{
            ItemInStock = true
        };
        var service = new OrderService(paymentGateway, stockService);

        var order = new Order();
        service.PlaceOrder(order);

        Assert.IsTrue(paymentGateway.WasCalled);
    }

    [TestMethod]
    public void PlaceOrder_ItemOutOfStock_ThrowsException()
    {
        var paymentGateway = new FakePaymentGateway();
        // Make the stock service have NO stock
        var stockService = new FakeStockService
        {
            ItemInStock = false
        };
        var service = new OrderService(paymentGateway, stockService);

        var order = new Order();

        Assert.ThrowsException<OutOfStockException>(() => service.PlaceOrder(order));
    }
}

Don’t do that. Instead, write two separate fakes and make each test use a different one. For example, we can name these two fakes: ItemInStockStockService and ItemOutOfStockStockService. Inside them, we return always true and false, respectively.

[TestClass]
public class OrderServiceTests
{
    [TestMethod]
    public void PlaceOrder_ItemInStock_CallsPaymentGateway()
    {
        var paymentGateway = new FakePaymentGateway();
        var stockService = new ItemInStockStockService();
        var service = new OrderService(paymentGateway, stockService);

        var order = new Order();
        service.PlaceOrder(order);

        Assert.IsTrue(paymentGateway.WasCalled);
    }

    [TestMethod]
    public void PlaceOrder_ItemOutOfStock_ThrowsException()
    {
        var paymentGateway = new FakePaymentGateway();
        var stockService = new ItemOutOfStockStockService();
        var service = new OrderService(paymentGateway, stockService);

        var order = new Order();
        Assert.ThrowsException<OutOfStockException>(() => service.PlaceOrder(order));
    }
}

Don’t worry about creating lots of fakes. Fakes are cheap. Any decent IDE can add the methods you need when implementing an interface or an abstract class.

4. Make tests set their own values for fakes

Avoid magic values in your stubs. Make the test pass their own values instead of having hard-coded values in your tests.

Let’s say that StockService returns the units available instead of a simple true or false. Check this test,

[TestMethod]
public void PlaceOrder_NotEnoughStock_ThrowsException()
{
    var paymentGateway = new FakePaymentGateway();
    var stockService = new FakeStockService();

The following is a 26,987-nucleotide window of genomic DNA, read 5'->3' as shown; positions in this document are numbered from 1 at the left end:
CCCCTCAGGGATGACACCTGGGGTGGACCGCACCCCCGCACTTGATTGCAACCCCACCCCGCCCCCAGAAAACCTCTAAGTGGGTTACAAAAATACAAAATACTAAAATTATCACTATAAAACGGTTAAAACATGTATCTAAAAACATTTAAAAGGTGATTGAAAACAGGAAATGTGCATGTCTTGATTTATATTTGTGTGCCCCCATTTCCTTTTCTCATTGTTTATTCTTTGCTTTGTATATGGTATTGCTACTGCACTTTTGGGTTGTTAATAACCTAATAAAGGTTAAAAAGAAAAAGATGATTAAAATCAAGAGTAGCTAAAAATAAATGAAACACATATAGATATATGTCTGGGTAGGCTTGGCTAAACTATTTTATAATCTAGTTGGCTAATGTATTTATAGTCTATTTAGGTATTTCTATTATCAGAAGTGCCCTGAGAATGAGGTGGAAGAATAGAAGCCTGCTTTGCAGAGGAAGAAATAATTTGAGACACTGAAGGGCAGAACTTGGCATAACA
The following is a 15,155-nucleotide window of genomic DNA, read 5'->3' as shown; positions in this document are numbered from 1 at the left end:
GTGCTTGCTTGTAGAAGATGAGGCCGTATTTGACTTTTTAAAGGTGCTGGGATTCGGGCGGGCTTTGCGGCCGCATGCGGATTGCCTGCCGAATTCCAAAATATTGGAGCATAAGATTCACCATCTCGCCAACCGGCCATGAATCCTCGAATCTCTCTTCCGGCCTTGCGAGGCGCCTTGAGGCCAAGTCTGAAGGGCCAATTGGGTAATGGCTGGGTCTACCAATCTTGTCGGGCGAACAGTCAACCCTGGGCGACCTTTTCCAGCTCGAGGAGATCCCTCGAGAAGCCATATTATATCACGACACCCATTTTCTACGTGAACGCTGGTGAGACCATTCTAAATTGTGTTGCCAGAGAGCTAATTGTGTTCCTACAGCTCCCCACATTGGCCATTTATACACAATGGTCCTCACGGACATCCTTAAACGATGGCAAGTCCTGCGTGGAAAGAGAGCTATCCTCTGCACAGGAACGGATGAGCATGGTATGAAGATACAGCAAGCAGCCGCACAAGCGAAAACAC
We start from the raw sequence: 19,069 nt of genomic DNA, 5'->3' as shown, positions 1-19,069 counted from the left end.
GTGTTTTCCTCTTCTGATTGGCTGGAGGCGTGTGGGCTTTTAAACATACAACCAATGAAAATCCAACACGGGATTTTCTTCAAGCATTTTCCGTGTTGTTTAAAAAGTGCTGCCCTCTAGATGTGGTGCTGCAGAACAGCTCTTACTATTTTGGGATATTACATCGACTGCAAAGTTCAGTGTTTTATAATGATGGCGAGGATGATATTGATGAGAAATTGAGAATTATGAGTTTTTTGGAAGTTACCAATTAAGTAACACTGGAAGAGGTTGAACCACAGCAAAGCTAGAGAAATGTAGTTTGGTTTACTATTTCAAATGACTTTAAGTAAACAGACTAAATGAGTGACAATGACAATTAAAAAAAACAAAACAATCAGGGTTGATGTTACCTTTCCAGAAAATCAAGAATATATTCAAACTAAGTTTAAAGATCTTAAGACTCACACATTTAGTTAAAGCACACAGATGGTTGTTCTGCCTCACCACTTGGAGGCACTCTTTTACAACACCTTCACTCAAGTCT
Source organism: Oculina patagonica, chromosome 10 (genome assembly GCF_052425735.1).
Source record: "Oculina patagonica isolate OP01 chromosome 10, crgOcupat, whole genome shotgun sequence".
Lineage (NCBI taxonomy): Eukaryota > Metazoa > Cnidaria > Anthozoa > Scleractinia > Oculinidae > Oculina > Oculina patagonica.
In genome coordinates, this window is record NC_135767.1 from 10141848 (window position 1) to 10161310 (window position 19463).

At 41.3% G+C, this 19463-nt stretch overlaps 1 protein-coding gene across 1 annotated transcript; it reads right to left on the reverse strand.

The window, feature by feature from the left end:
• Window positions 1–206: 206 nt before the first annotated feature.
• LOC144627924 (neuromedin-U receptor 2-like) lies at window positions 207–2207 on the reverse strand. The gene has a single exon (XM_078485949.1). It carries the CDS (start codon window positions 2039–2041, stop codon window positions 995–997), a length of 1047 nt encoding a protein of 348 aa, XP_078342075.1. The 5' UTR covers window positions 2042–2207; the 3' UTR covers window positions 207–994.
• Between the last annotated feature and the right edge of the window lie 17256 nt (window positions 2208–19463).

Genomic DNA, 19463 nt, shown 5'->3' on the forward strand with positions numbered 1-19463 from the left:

var service = new OrderService(paymentGateway, stockService);

    var order = new Order
    {
        Quantity = 2
    };
    Assert.ThrowsException<OutOfStockException>(() => service.PlaceOrder(order));
}

Why should it throw? Why is that Quantity = 2 there? Because, we buried somewhere in the FakeStockService not enough stock. Something like this,

public class FakeStockService : IStockService
{
    public int StockAvailable(Order order)
    {
        return 1;
    }
}

Instead, let the test set their own faked value.

[TestMethod]
public void PlaceOrder_NoEnoughStock_ThrowsException()
{
    var paymentGateway = new FakePaymentGateway();
    var stockService = new FakeStockService
    {
        UnitsAvailable = 1
    };
    var service = new OrderService(paymentGateway, stockService);

    var order = new Order
    {
        Quantity = 2
    };
    Assert.ThrowsException<OutOfStockException>(() => service.PlaceOrder(order));
}

It makes more sense! There’s only 1 unit available and we’re placing an order for 2 items. Make tests fake their own values.

5. Name your fakes properly

Again for our last tip, let’s talk about names. Naming is hard.

Name your stubs to indicate the value they return or the exception they throw.

We named our fake stock provider AlwaysAvailableStockService to show it always return stock available. It obvious from its name what it’s the return value.

When we needed two stock providers to test the OrderService without stock, we named our fakes: ItemInStockStockService and ItemOutOfStockStockService.

Also, do you remember why we named our fake FixedDateClock? No? You can tell it by its name. It returns a fixed date, the DateTime you pass to it.

Voilà! Those are five tips to write better stubs and mocks. Remember, write dumb fakes. Don’t put too much logic in them. Let the tests fake their own values.

If you want to start using a mocking library, read my post on how to write fakes with Moq. And, if you find yourself writing lots of fakes for a single component, check automocking with TypeBuilder and AutoFixture.

If you’re new to unit testing, read Unit Testing 101, 4 common mistakes when writing your first tests and 4 test naming conventions.

Happy testing!